Pittsburgh is slashing emissions and journey times by using real time traffic flow data to determine when traffic lights should go red or green. Each intersection builds and updates its own lighting plan every few seconds by using camera and radar data to calculate where vehicles are, when they will reach an intersection and how long it will take them to pass through it. Traffic is logged in time-sequenced clusters of vehicles, rather than as individual cars, allowing the system to accurately monitor flow, which is then passed on to adjacent intersections.
Results & Impact
Where the smart traffic light technology has been installed, intersection wait times have fallen by up to 40%, journey times by as much as 25%, and emissions by up to 20%.
Scalable Urban Traffic Control (SURTRAC), Carnegie Mellon University, Rapid Flow Technologies, City of Pittsburgh, Hellman Foundation, Richard K Heinz Foundation, University of Pittsburgh Medical Center
The system monitors the volume of traffic approaching each intersection in real time through cameras and radars. They can detect vehicles about 100 metres away and transmit their location to a computer installed at the intersection. The traffic location data is then logged in time clusters, allowing all vehicles within a certain distance of each other to be represented through a single data point on the computer system. Each stretch of road is split into zones, and the time it takes for vehicles to pass through each one is monitored. This allows the system to calculate variations in traffic flow throughout the approach to each intersection and predict how the traffic will flow. This aggregated picture of traffic is used to calculate light sequencing plans, while the expected outflow of traffic from each intersection is transmitted to the next traffic signal on the network.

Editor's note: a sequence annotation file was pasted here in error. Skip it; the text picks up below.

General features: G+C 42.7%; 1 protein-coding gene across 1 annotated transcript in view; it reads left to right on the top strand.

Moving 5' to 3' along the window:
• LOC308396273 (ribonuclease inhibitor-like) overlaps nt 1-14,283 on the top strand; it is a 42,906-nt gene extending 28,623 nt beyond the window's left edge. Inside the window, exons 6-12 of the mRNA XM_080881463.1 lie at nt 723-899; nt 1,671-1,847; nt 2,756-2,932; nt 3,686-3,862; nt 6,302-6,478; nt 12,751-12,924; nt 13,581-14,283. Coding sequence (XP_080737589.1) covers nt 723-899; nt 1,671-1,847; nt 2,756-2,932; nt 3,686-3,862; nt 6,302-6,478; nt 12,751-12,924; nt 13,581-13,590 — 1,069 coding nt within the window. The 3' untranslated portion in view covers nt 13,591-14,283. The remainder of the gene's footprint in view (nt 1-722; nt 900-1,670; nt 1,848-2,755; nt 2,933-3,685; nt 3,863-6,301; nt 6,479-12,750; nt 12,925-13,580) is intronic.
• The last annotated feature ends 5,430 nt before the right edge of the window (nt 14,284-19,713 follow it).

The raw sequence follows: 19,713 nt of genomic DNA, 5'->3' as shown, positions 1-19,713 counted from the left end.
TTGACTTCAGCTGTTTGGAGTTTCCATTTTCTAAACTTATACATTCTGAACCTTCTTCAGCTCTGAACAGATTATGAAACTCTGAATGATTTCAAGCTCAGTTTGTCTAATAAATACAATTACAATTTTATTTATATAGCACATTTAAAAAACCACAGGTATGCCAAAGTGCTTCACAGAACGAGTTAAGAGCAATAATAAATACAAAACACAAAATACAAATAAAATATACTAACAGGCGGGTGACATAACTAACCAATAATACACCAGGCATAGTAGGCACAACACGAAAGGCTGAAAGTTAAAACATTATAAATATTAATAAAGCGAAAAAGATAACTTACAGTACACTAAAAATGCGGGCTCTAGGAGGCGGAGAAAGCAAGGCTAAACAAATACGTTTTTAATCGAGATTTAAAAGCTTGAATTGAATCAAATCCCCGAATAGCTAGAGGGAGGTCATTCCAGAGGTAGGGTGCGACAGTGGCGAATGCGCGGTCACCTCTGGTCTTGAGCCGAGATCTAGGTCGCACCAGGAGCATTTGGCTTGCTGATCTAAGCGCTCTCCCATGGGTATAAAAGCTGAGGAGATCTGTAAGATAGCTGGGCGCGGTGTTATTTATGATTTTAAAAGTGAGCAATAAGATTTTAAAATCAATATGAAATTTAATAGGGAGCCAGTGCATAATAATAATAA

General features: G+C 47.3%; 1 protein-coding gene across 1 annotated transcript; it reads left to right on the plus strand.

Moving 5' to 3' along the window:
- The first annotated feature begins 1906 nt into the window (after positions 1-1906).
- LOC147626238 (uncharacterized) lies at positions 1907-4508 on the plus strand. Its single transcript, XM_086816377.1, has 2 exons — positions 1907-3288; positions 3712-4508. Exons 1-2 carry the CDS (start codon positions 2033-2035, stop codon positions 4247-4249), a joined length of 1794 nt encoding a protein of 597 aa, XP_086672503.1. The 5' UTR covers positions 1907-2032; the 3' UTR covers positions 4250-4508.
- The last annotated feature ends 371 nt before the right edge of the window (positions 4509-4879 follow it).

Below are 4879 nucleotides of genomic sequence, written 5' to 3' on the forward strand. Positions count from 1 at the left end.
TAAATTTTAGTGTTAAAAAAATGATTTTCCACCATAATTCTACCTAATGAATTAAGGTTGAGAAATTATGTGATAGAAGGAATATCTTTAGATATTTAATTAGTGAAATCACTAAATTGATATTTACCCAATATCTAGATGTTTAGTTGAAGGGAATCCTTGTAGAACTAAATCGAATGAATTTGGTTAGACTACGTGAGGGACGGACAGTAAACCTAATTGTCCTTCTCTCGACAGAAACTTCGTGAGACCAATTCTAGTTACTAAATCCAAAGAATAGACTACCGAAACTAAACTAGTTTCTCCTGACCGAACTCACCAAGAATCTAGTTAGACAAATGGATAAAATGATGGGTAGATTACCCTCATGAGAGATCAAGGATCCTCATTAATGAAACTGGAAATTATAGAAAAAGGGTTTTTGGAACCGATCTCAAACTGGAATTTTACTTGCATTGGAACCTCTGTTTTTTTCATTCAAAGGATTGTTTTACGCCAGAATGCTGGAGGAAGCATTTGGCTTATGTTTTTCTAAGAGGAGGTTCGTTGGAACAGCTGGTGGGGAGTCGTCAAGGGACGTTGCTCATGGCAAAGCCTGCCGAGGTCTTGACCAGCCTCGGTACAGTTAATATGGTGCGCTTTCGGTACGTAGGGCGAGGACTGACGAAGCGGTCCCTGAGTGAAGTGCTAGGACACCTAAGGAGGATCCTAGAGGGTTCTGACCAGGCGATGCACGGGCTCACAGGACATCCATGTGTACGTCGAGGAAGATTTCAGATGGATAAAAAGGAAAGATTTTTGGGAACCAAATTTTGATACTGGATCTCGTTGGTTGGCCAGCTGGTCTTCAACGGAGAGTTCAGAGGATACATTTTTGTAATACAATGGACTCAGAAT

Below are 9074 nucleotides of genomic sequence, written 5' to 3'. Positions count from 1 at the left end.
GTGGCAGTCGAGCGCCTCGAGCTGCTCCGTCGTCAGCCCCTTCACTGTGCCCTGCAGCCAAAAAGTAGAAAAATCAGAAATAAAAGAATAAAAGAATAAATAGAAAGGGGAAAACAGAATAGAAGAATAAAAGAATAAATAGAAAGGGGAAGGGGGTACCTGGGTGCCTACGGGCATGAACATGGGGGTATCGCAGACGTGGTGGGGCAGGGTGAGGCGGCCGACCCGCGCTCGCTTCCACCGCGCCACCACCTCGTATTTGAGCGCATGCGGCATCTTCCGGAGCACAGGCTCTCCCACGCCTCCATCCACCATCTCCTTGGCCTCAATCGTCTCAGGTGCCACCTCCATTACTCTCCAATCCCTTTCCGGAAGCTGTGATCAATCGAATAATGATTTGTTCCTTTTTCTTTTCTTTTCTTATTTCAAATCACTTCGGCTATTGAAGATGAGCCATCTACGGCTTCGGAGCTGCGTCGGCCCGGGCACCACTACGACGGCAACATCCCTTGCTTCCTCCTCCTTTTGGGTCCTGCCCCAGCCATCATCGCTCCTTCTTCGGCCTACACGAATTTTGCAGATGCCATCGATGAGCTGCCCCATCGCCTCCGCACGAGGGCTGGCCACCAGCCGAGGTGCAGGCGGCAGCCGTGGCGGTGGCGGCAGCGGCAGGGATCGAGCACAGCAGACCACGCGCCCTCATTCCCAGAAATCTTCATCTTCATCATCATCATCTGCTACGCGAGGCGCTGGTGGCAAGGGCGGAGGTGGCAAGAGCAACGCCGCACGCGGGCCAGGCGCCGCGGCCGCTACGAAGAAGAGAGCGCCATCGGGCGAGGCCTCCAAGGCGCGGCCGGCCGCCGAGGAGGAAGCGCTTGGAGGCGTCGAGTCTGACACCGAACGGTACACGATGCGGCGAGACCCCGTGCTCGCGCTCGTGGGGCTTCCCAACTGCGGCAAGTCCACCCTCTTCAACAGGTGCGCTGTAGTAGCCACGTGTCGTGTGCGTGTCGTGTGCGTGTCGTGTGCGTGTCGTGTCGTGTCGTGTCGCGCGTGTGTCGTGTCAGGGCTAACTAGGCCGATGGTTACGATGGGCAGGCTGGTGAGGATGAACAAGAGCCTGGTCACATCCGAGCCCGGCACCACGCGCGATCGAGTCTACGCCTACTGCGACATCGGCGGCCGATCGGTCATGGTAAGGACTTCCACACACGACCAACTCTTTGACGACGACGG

Road users, city dwellers
Cost & Value
In 2016, Pittsburgh received more than $20 million from the federal government and state authorities to increase the number of SURTRAC installations from 50 to 200.
Running since 2012
Although the system can predict what the overall flow of traffic is likely to be, it cannot account for the actions of individual cars. For instance, cars may change direction or enter the road between intersections, and so would not be accounted for in anticipated flow rates.
Atlanta is set to implement the SURTRAC system at 25 intersections in 2017.
Pittsburgh has used smart traffic lights to cut car emissions by 20% and travel times by 25% in five years.